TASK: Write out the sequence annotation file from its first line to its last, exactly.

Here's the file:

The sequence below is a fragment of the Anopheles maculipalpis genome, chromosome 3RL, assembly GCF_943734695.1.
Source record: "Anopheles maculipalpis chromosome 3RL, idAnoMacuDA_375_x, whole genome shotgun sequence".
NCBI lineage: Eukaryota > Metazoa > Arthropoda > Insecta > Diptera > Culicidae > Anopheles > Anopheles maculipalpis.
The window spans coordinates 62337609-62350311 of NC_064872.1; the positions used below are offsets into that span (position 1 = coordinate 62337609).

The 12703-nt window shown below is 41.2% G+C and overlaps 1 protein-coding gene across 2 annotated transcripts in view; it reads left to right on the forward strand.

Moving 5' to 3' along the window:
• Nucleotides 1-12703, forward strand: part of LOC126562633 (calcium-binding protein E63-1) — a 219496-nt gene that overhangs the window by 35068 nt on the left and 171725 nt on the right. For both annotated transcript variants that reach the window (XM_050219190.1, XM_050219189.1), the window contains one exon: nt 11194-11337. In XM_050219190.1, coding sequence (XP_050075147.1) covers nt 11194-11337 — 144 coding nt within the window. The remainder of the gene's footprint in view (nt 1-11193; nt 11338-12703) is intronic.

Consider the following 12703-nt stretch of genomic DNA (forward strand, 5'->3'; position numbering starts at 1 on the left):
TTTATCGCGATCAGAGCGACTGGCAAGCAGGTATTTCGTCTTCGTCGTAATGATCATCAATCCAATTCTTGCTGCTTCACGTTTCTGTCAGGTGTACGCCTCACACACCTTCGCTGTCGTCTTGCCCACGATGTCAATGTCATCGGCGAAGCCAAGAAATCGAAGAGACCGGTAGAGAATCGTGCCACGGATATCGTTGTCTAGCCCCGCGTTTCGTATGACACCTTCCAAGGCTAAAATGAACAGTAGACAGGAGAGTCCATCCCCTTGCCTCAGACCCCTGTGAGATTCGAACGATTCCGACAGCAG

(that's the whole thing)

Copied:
The sequence below is a fragment of the Anopheles maculipalpis genome, chromosome 3RL, assembly GCF_943734695.1.
Source record: "Anopheles maculipalpis chromosome 3RL, idAnoMacuDA_375_x, whole genome shotgun sequence".
NCBI lineage: Eukaryota > Metazoa > Arthropoda > Insecta > Diptera > Culicidae > Anopheles > Anopheles maculipalpis.
The window spans coordinates 62337609-62350311 of NC_064872.1; the positions used below are offsets into that span (position 1 = coordinate 62337609).

The 12703-nt window shown below is 41.2% G+C and overlaps 1 protein-coding gene across 2 annotated transcripts in view; it reads left to right on the forward strand.

Moving 5' to 3' along the window:
• Nucleotides 1-12703, forward strand: part of LOC126562633 (calcium-binding protein E63-1) — a 219496-nt gene that overhangs the window by 35068 nt on the left and 171725 nt on the right. For both annotated transcript variants that reach the window (XM_050219190.1, XM_050219189.1), the window contains one exon: nt 11194-11337. In XM_050219190.1, coding sequence (XP_050075147.1) covers nt 11194-11337 — 144 coding nt within the window. The remainder of the gene's footprint in view (nt 1-11193; nt 11338-12703) is intronic.

Consider the following 12703-nt stretch of genomic DNA (forward strand, 5'->3'; position numbering starts at 1 on the left):
TTTATCGCGATCAGAGCGACTGGCAAGCAGGTATTTCGTCTTCGTCGTAATGATCATCAATCCAATTCTTGCTGCTTCACGTTTCTGTCAGGTGTACGCCTCACACACCTTCGCTGTCGTCTTGCCCACGATGTCAATGTCATCGGCGAAGCCAAGAAATCGAAGAGACCGGTAGAGAATCGTGCCACGGATATCGTTGTCTAGCCCCGCGTTTCGTATGACACCTTCCAAGGCTAAAATGAACAGTAGACAGGAGAGTCCATCCCCTTGCCTCAGACCCCTGTGAGATTCGAACGATTCCGACAGCAG